Definition of Larceny
Definition of Larceny
Larceny is what most people think of as common theft - the taking of someone else's property without the use of force. The Model Penal Code and the laws of several states place larceny and certain other property crimes under the general category of theft. However, there are some states that retain the traditional common-law distinctions in which larceny is its own crime, separate from other property crimes like embezzlement or robbery.
The Elements of Larceny
The following elements must be proven in order to obtain a conviction for larceny:
- The unlawful taking and carrying away;
- Of someone else's property;
- Without the consent of the owner; and
- With the intent to permanently deprive the owner of the property.
The first stage in a larceny involves the unlawful taking of another's property. So the removal or appropriation of property for a lawful purpose is not larceny, such as when a bank repossesses a car for non-payment.
Some states also require that the taker carry the property away. For immovable property, carrying away can be satisfied where the perpetrator has taken control of the property and removed its use and enjoyment from the owner.
Someone Else's Property
For larceny to apply, the property in question must belong to someone else. If it belongs to the person taking it, then larceny would not apply. This is true even if one's property was in the possession of another at the time it was taken. For example, it's not larceny when someone takes back a lawnmower lent to a neighbor who failed to return it. In these situations, the only thing that matters is whether the person in control of the property had a better legal claim to the property than the person who took it.
People who co-own property can also commit larceny if they deprive any co-owners of their right to the property. So, if three friends jointly purchase a computer and one of the friends moves away with the computer without the consent of the other friends, this would constitute larceny.
Without the Owner's Consent
Even if someone intends to steal a piece of property, no larceny occurs if the owner consents to the transfer of ownership of the property. However, it would be a crime if the owner transferred the property due to another person's deceit or fraud, although these situations are covered by other property crimes.
The Taker's Intent
The final element of larceny involves the taker's intent to permanently deprive the owner of the use and enjoyment of the property. In other words, if the person who took the property intended to eventually give it back, this would not constitute larceny.
Larceny is a specific intent crime, which means that the person taking the property must specifically intend to commit larceny. So in a situation where a person reasonably believes that they own the property they are taking, they would not have the specific intent of required for larceny.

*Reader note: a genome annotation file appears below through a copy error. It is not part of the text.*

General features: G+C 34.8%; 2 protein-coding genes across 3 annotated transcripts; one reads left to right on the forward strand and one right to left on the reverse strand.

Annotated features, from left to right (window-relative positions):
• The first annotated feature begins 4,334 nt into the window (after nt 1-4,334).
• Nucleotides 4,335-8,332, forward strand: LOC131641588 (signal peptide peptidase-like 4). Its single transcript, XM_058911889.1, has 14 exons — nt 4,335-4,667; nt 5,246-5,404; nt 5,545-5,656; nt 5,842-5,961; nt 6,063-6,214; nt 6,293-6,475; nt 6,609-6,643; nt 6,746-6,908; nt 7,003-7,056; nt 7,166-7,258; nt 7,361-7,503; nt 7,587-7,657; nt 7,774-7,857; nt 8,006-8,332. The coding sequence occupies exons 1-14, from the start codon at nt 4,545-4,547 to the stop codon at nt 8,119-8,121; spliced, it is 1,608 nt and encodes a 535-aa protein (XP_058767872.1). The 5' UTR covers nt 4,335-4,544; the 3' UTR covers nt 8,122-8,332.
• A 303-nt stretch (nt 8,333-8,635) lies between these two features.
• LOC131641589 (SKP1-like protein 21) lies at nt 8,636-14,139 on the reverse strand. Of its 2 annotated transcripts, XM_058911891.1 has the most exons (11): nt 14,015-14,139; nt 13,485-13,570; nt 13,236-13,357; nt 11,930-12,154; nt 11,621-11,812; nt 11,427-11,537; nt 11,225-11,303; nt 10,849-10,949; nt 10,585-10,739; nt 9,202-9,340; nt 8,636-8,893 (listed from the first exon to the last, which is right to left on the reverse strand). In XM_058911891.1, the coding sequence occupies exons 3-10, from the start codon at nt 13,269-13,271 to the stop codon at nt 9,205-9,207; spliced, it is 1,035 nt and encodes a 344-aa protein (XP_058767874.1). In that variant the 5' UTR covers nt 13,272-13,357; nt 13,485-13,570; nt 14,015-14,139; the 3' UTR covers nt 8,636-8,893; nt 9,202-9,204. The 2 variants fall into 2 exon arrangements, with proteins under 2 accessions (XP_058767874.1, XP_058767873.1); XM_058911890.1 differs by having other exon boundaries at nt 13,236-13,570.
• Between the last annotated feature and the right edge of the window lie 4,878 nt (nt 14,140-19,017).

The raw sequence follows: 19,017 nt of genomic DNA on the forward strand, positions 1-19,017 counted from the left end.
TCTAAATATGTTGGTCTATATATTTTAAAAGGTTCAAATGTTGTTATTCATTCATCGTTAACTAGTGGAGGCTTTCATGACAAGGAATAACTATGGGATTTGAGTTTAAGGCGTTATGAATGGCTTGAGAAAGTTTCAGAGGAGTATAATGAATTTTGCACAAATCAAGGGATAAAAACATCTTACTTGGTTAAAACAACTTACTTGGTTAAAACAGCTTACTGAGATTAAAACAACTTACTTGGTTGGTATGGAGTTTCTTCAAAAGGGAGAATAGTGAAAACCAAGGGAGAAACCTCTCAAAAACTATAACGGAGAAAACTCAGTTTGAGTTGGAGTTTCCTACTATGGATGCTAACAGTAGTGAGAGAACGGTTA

Degrees of Larceny
States usually separate larceny into different categories based on the value of the item stolen. "Grand" larceny applies to higher-value items, and "petit" (or "petty") larceny applies to items of lesser value. Each state legislature decides the amount that divides a grand larceny from a petty larceny. States will also treat some larcenies as felonies, and others as misdemeanors.
One Larceny or Several?
A common question that arises in larceny prosecutions is whether one larceny has occurred, or several. Generally, multiple items stolen from the same owner at the same time will form one larceny, but some states allow prosecutors to charge such a situation as multiple larcenies.
Courts often look at the timing and locations of larcenies to determine whether they formed part of a single activity or several. If part of a single activity, only one larceny has occurred. If there were multiple activities, however, then there were also multiple larcenies.
The determination of the number of larcenies can affect the number and severity of the larceny charges. For example, if multiple takings form one instance of larceny, the amount of the items taken could push the larceny into the realm of a felony. On the other hand, if the multiple takings each formed a single occurrence of larceny, the defendant may face multiple lesser misdemeanor counts. This determination could have a great impact on the punishment the defendant receives.
Get a Free Review of Your Larceny Case Today
Prosecutors often have some leeway when it comes to theft crimes. That's why it's important to have a strong criminal defense attorney on your side, one who can challenge the evidence in your case and even plea down charges. Get in touch with an attorney near you today for a free preliminary review of your case.